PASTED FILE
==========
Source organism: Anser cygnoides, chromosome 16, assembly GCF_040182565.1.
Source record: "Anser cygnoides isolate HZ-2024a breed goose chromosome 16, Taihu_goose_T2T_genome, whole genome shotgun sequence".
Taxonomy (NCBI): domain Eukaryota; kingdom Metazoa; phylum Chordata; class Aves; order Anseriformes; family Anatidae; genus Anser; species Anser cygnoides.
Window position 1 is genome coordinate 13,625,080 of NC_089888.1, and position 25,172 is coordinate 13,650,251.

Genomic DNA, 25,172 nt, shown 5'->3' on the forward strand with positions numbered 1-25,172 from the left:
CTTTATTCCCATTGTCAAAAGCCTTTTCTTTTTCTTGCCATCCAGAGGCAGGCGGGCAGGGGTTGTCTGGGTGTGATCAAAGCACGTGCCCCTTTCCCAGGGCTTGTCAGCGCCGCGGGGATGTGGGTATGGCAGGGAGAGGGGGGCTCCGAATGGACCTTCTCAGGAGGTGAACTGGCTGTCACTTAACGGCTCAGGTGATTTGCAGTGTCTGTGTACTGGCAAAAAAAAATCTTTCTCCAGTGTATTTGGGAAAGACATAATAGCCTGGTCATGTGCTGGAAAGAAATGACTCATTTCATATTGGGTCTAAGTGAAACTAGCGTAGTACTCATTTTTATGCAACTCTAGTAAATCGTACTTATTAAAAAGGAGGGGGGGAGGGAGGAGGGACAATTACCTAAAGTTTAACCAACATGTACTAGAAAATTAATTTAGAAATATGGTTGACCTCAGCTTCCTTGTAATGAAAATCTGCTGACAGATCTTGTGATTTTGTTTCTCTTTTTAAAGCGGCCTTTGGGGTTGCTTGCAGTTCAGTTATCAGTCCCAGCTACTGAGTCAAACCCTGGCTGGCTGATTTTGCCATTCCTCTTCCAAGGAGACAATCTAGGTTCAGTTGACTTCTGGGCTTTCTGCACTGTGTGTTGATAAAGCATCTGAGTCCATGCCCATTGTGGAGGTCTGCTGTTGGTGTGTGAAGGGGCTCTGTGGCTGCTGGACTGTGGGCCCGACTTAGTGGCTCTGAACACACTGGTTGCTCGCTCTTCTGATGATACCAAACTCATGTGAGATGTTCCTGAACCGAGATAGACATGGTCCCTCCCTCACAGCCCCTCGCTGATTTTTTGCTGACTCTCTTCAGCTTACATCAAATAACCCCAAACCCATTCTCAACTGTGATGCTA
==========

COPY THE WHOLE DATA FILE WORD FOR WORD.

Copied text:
Source organism: Anser cygnoides, chromosome 16, assembly GCF_040182565.1.
Source record: "Anser cygnoides isolate HZ-2024a breed goose chromosome 16, Taihu_goose_T2T_genome, whole genome shotgun sequence".
Taxonomy (NCBI): domain Eukaryota; kingdom Metazoa; phylum Chordata; class Aves; order Anseriformes; family Anatidae; genus Anser; species Anser cygnoides.
Window position 1 is genome coordinate 13,625,080 of NC_089888.1, and position 25,172 is coordinate 13,650,251.

Genomic DNA, 25,172 nt, shown 5'->3' on the forward strand with positions numbered 1-25,172 from the left:
CTTTATTCCCATTGTCAAAAGCCTTTTCTTTTTCTTGCCATCCAGAGGCAGGCGGGCAGGGGTTGTCTGGGTGTGATCAAAGCACGTGCCCCTTTCCCAGGGCTTGTCAGCGCCGCGGGGATGTGGGTATGGCAGGGAGAGGGGGGCTCCGAATGGACCTTCTCAGGAGGTGAACTGGCTGTCACTTAACGGCTCAGGTGATTTGCAGTGTCTGTGTACTGGCAAAAAAAAATCTTTCTCCAGTGTATTTGGGAAAGACATAATAGCCTGGTCATGTGCTGGAAAGAAATGACTCATTTCATATTGGGTCTAAGTGAAACTAGCGTAGTACTCATTTTTATGCAACTCTAGTAAATCGTACTTATTAAAAAGGAGGGGGGGAGGGAGGAGGGACAATTACCTAAAGTTTAACCAACATGTACTAGAAAATTAATTTAGAAATATGGTTGACCTCAGCTTCCTTGTAATGAAAATCTGCTGACAGATCTTGTGATTTTGTTTCTCTTTTTAAAGCGGCCTTTGGGGTTGCTTGCAGTTCAGTTATCAGTCCCAGCTACTGAGTCAAACCCTGGCTGGCTGATTTTGCCATTCCTCTTCCAAGGAGACAATCTAGGTTCAGTTGACTTCTGGGCTTTCTGCACTGTGTGTTGATAAAGCATCTGAGTCCATGCCCATTGTGGAGGTCTGCTGTTGGTGTGTGAAGGGGCTCTGTGGCTGCTGGACTGTGGGCCCGACTTAGTGGCTCTGAACACACTGGTTGCTCGCTCTTCTGATGATACCAAACTCATGTGAGATGTTCCTGAACCGAGATAGACATGGTCCCTCCCTCACAGCCCCTCGCTGATTTTTTGCTGACTCTCTTCAGCTTACATCAAATAACCCCAAACCCATTCTCAACTGTGATGCTA